Almost all CD's and DVD's sold in Vietnam are pirated copies. This is not just the street vendors, but stall holders in upmarket department stores in the cities. Supposedly in 2009, the Vietnamese Government started coming down on the pirates, but thus far, the CD/DVD retailers are not concerned. Some DVD's are quality copies from original master DVD's, others are copies of rentals, some are recorded from television and others are from the poor quality digital camera recording within a cinema - bobbing heads, coughing and audience conversations provided at no extra charge. That being said, for as little as a dollar or less each you can pick up latest release music albums and DVD movies.  A bit of trivia, the last of the Star Wars movies was being sold on the streets in Vietnam before the movie had been released at cinemas anywhere in the world. Those copies were pirated from a master tape supposed stolen from the film producers.


In  my home country is Australia, I had my prescription glasses replaced. It cost me almost $300 for one pair. In Vietnam, I had an eye exam and obtained two pairs of quality glasses for a total of $80. So if you need to soon be replacing your glasses, when in Vietnam, get them there. Same quality and professional optometrist at a fraction of the price.
I had a root canal done recently. It cost me almost $2000. In Vietnam, quality dental service is available for a fraction of the price. Price advertised for a root canal was a mere $300. That being said, be careful that you go to a competent dentist with a good reputation. There are some bad ones.  Just ask the foreigners who now live in Vietnam. They will point you towards the good ones.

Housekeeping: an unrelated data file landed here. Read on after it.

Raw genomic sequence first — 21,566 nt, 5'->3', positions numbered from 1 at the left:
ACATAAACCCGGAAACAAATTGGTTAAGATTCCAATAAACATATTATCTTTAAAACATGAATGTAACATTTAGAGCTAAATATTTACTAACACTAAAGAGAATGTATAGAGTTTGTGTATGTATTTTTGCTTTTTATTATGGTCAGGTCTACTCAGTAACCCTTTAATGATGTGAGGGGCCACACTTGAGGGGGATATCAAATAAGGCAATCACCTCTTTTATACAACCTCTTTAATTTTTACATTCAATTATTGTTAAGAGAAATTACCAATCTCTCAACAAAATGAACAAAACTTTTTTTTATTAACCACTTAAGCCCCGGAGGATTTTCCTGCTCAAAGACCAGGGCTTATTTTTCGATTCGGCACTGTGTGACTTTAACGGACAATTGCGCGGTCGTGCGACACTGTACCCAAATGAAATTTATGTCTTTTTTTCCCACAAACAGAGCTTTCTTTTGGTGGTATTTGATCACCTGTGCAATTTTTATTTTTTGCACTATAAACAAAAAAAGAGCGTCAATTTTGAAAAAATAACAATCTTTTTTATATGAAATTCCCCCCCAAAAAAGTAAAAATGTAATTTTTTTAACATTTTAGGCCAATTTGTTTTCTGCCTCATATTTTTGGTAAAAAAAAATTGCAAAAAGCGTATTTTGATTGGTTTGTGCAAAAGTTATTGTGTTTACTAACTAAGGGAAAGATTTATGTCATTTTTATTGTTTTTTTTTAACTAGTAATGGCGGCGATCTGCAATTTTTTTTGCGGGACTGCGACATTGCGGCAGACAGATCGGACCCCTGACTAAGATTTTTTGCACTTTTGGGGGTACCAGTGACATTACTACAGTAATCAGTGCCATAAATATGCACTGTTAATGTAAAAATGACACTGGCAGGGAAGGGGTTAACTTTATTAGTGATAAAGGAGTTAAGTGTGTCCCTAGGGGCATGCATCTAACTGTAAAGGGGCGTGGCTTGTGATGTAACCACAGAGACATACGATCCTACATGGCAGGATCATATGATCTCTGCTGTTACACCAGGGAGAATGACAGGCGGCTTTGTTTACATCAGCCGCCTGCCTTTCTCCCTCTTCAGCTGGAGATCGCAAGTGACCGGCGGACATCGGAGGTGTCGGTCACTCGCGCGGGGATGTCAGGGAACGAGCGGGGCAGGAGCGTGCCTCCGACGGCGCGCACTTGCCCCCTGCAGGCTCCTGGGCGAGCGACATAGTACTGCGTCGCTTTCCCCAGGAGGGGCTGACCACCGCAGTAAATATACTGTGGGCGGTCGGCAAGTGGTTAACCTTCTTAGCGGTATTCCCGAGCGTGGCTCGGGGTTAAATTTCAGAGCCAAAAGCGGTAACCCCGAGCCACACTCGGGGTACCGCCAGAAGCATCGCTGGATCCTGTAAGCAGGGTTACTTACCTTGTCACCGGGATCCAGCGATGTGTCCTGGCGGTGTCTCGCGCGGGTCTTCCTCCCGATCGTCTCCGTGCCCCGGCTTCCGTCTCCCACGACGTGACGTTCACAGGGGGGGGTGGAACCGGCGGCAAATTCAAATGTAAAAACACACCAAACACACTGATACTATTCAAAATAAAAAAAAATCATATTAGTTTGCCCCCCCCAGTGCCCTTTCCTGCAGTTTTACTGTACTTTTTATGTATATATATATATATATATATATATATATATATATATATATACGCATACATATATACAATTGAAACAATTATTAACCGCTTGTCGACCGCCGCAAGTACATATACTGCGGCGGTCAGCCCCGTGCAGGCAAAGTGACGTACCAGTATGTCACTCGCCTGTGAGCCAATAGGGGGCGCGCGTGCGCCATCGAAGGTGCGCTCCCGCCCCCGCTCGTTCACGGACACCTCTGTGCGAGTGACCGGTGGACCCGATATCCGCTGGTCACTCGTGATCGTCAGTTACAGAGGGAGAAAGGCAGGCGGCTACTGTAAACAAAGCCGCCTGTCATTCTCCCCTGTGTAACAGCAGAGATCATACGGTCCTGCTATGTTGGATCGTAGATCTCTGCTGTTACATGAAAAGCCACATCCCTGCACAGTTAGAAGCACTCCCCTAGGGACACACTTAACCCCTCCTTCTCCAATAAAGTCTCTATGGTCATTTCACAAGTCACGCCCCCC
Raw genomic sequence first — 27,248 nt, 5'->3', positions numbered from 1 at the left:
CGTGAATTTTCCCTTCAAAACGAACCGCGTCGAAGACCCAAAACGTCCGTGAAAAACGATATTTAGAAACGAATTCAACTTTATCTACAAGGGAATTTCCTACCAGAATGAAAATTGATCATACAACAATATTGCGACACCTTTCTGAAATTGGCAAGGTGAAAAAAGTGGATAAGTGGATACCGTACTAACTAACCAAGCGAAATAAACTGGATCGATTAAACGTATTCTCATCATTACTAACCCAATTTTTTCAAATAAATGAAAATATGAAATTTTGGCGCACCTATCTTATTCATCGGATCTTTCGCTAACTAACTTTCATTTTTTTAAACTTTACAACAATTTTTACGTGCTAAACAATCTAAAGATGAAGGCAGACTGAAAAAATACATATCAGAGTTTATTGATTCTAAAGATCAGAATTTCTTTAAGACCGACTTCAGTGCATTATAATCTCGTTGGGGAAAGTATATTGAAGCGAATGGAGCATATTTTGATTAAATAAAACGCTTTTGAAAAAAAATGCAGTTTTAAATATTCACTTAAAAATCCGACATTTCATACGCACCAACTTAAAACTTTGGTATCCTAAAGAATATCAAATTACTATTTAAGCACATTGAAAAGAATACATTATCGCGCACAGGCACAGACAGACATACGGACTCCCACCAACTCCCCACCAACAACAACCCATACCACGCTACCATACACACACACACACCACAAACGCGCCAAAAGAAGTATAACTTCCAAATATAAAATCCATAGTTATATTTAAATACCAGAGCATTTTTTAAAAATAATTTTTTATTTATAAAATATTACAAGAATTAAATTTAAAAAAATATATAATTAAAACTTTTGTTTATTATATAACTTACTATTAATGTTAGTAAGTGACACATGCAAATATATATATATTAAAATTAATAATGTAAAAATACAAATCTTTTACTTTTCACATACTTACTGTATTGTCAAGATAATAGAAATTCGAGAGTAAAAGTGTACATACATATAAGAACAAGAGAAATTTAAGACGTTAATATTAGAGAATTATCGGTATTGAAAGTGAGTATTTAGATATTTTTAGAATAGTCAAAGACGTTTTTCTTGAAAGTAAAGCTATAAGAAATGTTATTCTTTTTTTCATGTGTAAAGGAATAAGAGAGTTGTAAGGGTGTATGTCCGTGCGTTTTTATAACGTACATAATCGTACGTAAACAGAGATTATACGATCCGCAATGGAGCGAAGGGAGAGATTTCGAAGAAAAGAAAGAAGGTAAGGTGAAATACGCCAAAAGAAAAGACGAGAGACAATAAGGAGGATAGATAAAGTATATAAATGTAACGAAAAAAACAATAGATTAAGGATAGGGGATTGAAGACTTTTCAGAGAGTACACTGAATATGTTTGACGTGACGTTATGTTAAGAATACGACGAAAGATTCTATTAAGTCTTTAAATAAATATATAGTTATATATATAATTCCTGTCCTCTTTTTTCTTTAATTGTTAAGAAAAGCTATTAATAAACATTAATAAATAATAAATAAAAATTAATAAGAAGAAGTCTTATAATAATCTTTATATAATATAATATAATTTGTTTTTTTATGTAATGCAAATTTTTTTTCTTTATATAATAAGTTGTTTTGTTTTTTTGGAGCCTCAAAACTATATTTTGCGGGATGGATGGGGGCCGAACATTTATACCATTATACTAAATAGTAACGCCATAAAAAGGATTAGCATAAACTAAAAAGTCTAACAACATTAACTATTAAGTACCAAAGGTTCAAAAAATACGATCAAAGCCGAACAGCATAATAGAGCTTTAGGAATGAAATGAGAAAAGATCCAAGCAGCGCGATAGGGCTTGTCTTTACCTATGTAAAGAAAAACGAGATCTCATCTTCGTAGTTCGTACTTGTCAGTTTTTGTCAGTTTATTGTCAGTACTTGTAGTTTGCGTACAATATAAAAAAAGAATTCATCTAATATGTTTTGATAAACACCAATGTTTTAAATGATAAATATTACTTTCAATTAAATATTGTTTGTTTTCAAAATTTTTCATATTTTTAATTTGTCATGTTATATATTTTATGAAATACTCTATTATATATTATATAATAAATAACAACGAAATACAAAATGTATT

Shoe repairs and re-soles for a couple dollars.
Hang Ten and Quicksilver clothing. - genuine articles, manufactured in Vietnam and Cambodia. Sold in Vietnam at a fraction of the price you would pay at home.
Levis jeans - genuine article that are factory seconds. Some with extremely minor imperfections like a belt loop not stitched at a perfect right angle on the waist. Buy them for as little as $6
Watch repairs. If you are lucky enough to own an expensive watch that stopped ticking, your watchmaker at home will charge you an arm and a leg to fix it. A competent watchmaker in Vietnam will do the same for just a few dollars. A word of warning, heard a story of a man with a Rolex that took it to a watchmaker in Hanoi to be repaired. When he went to collect it a week later, the watch maker showed to him the half dozen or so replicas he made by way of copying the original. The man said he could not pick the difference between any of them and was hoping that the watch he was given back, was in fact his original.